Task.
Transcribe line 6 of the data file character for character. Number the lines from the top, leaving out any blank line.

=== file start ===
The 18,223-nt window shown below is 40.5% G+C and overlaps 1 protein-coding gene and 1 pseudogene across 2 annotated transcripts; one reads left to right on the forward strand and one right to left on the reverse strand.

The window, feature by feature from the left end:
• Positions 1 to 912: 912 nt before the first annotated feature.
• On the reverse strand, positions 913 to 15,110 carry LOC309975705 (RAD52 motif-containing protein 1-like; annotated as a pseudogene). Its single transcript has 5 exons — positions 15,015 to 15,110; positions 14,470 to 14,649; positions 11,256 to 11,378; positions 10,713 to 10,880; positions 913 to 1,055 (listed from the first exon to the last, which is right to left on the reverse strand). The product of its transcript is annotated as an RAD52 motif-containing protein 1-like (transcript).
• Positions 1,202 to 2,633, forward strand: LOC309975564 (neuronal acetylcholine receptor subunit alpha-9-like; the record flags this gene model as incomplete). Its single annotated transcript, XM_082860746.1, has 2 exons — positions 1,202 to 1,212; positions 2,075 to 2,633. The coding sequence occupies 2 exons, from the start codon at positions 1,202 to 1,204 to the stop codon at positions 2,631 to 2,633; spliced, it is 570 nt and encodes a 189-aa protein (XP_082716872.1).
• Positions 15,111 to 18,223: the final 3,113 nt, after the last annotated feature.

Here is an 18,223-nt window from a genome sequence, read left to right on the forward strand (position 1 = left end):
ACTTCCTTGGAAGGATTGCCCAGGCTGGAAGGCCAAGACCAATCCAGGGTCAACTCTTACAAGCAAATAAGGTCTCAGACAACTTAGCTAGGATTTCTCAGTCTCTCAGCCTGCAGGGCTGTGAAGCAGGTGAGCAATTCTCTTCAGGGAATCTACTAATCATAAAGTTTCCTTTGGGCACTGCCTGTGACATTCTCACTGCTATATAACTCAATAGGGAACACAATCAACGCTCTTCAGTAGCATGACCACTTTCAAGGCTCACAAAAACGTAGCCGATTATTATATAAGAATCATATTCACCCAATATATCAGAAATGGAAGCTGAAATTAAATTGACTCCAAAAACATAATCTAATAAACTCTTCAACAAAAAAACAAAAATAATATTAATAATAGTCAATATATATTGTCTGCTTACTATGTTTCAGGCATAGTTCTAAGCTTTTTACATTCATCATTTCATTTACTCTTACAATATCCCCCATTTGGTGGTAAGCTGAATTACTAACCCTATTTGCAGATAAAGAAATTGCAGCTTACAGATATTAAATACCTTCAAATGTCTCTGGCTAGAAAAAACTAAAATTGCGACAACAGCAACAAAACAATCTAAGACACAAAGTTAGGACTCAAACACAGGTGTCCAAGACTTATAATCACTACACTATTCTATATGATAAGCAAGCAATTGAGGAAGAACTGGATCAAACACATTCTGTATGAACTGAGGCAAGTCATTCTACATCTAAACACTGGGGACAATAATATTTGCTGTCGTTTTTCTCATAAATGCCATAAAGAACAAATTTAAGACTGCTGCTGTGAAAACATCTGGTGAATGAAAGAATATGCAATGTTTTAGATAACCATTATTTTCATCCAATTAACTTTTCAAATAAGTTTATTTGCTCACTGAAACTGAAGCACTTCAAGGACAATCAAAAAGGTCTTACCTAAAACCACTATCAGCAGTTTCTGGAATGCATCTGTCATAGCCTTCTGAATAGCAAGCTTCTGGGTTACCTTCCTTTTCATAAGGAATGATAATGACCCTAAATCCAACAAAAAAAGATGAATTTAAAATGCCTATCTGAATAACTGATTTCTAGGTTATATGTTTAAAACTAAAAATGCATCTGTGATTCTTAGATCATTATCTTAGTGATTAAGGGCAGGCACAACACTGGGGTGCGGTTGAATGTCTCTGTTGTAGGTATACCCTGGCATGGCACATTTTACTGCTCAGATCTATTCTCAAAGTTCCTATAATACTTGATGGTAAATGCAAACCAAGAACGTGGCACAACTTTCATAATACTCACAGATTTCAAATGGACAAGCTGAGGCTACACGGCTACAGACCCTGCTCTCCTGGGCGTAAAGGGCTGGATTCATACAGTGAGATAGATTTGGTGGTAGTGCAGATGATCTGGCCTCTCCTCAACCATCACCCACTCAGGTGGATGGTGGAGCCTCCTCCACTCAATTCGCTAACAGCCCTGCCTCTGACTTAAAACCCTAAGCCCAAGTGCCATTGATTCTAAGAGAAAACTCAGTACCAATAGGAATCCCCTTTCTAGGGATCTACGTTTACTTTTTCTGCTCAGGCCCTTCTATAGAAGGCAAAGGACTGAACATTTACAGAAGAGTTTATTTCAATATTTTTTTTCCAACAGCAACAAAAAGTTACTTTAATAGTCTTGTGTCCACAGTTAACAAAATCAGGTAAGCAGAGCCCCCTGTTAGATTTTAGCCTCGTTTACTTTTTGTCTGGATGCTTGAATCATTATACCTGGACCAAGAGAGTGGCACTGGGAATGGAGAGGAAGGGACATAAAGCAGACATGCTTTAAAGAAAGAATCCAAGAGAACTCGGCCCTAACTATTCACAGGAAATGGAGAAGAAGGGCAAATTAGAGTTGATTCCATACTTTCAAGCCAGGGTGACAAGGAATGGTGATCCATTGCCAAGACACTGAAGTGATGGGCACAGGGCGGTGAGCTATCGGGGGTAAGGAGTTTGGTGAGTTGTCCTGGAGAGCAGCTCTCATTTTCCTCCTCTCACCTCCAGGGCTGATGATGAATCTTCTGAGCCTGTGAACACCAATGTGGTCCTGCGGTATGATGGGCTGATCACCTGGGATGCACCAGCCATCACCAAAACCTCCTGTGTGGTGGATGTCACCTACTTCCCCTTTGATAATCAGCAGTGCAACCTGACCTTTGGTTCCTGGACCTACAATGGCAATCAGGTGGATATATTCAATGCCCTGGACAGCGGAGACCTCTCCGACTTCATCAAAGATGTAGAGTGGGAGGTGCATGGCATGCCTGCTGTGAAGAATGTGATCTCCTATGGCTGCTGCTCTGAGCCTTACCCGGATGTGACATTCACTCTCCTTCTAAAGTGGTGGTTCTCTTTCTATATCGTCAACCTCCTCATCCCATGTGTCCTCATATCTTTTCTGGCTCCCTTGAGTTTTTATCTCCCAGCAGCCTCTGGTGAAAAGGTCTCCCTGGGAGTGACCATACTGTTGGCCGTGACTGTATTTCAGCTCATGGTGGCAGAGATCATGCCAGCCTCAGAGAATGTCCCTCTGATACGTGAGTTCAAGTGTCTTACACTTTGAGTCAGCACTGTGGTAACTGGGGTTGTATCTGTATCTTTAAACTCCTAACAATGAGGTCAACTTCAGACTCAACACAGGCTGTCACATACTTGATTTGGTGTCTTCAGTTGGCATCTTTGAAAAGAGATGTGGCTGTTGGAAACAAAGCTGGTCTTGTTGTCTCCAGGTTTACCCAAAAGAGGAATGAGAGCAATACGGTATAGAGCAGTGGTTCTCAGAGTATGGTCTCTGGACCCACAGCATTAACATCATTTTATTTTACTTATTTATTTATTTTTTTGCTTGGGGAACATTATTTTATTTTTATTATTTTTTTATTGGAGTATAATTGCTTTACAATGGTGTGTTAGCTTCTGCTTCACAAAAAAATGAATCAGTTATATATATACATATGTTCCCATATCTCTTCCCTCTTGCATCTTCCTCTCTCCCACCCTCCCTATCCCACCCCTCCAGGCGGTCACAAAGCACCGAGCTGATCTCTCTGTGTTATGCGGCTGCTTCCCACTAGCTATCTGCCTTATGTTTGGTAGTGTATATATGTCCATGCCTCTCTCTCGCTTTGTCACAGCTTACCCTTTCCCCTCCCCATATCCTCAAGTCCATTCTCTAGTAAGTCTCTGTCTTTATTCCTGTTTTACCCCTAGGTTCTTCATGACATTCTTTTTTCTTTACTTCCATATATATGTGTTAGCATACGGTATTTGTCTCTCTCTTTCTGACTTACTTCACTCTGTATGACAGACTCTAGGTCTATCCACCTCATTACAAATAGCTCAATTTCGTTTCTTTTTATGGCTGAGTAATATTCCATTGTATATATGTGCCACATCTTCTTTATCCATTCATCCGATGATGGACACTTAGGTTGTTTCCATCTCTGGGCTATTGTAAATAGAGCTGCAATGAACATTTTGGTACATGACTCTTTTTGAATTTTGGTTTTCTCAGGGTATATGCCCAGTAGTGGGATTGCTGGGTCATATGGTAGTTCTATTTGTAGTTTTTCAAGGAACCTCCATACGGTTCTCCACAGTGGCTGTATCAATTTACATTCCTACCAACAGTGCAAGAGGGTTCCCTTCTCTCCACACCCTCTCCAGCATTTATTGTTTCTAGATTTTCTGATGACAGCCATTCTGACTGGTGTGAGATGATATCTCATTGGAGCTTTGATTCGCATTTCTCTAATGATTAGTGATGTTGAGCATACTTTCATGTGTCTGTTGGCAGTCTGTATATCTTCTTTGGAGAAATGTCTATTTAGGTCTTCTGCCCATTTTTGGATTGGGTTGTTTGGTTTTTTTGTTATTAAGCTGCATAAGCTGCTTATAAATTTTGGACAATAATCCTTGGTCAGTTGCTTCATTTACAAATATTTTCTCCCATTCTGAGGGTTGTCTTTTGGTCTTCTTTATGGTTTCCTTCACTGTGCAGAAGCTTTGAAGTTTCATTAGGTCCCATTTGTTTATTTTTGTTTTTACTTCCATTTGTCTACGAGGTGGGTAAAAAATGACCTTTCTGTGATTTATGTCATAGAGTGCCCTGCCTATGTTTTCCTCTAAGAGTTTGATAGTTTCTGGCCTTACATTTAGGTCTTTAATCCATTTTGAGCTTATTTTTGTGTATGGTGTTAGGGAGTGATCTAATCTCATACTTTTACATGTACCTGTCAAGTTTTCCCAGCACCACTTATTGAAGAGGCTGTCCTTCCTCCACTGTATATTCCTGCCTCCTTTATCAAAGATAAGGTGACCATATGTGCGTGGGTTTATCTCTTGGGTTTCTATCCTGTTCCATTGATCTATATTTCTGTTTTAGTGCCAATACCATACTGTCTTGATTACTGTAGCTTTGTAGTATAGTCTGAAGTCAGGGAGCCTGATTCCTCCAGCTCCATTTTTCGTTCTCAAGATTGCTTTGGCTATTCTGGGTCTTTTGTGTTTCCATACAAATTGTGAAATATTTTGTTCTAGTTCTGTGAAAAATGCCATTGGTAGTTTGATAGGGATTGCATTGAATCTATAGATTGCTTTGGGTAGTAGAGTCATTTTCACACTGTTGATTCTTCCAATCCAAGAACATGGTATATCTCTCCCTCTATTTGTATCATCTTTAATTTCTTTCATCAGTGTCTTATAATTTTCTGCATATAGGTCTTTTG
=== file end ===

• Positions 15,111 to 18,223: the final 3,113 nt, after the last annotated feature.